E.g., 08/20/2022
E.g., 08/20/2022
North America

North America

North America is a dynamic migration region, with the United States home to more immigrants than any other country in the world, the Mexico-U.S. corridor the globe's top migration corridor, and Canada a leading destination for migrants. Research collected here focuses on everything from visa policy and border management to immigrant integration, national identity, the demographics of immigrants in the region and their educational and workforce outcomes, and ways to more effectively use migration policy as a lever for national and regional competitiveness.

Recent Activity

Cover image for the parent's guide on English Learner assessments
Fact Sheets
February 2022
By  Delia Pompa and Jazmin Flores Peña
A U.S. government supercomputer.
Cover image for Four Years of Profound Change: Immigration Policy during the Trump Presidency
Reports
February 2022
By  Jessica Bolter, Emma Israel and Sarah Pierce
Photo of U.S. President Joe Biden delivering remarks in front of White House.
Articles
A Dutch family at Ellis Island between 1915 and 1920.
Cover image for El relanzamiento del Programa de Menores Centroamericanos: Oportunidades para realzar la protección infantil y la reunificación familiar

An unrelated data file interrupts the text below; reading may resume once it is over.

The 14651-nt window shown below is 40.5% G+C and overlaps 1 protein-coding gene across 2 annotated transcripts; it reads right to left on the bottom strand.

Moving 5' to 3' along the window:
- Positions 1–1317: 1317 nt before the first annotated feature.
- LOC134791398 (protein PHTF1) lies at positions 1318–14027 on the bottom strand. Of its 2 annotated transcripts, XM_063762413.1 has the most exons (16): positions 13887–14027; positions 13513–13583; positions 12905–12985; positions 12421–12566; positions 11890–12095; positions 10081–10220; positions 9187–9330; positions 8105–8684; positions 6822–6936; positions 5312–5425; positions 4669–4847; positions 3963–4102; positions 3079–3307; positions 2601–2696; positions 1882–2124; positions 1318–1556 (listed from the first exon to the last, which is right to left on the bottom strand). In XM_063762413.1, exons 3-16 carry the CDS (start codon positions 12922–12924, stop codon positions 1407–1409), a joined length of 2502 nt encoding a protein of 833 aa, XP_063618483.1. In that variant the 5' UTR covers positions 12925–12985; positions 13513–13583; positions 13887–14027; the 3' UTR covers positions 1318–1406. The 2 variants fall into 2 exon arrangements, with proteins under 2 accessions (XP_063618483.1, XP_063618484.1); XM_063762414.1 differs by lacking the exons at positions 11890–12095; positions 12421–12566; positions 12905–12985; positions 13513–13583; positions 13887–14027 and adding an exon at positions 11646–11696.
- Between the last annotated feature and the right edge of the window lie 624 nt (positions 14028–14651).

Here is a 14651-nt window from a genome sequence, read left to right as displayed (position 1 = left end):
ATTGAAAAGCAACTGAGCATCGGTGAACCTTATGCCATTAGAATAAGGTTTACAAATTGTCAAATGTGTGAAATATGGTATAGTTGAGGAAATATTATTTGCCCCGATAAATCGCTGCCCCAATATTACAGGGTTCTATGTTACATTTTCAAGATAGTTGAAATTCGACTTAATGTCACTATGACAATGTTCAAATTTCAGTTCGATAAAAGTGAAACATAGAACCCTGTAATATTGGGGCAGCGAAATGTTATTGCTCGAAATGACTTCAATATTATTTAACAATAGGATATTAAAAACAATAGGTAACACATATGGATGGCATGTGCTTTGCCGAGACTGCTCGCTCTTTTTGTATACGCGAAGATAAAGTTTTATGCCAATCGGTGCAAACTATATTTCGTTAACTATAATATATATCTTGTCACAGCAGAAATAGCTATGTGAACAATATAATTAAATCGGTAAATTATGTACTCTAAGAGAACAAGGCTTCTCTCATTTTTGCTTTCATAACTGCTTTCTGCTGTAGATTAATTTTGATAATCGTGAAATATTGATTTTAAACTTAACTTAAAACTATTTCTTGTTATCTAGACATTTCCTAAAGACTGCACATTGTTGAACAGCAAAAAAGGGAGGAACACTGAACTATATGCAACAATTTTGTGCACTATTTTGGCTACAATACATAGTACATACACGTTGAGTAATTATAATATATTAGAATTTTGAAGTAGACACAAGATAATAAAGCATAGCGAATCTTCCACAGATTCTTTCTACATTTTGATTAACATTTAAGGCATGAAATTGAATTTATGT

Reports
December 2021
By  Mark Greenberg, Stephanie Heredia, Kira Monin, Celia Reynolds and Essey Workie
Cover image for Relaunching the Central American Minors Program: Opportunities to Enhance Child Safety and Family Reunification
Reports
December 2021
By  Mark Greenberg, Stephanie Heredia, Kira Monin, Celia Reynolds and Essey Workie

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Policy Briefs
November 2020
By  Doris Meissner and Michelle Mittelstadt
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Reports
November 2020
By  Jeanne Batalova, Andriy Shymonyak and Michelle Mittelstadt
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Reports
October 2020
By  Julia Gelatt, Jeanne Batalova and Randy Capps
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Fact Sheets
October 2020
By  Jeanne Batalova and Miriam Feldblum

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The flags of the United States and Canada.

The United States and Canada share the world's longest land border and similar cultures. But Canadians account for a tiny and shrinking share of all U.S. immigrants. Canadian immigrants tend to have higher educations and be older than other immigrant groups. This Spotlight explores the history and features of the Canadian immigrant population in the United States.

Two men talk during a retiree luncheon

Results from the 2020 census show that the U.S. population has been growing at its slowest rate since the Great Depression. Reduced immigration has been one component of this sluggish population growth, which could pose a problem for the United States as people age and strain public retirement systems. This U.S. Policy Beat article examines how immigration fits into the country's demographic puzzle.

A caravan of migrants from Central America passes by Chiapas, Mexico.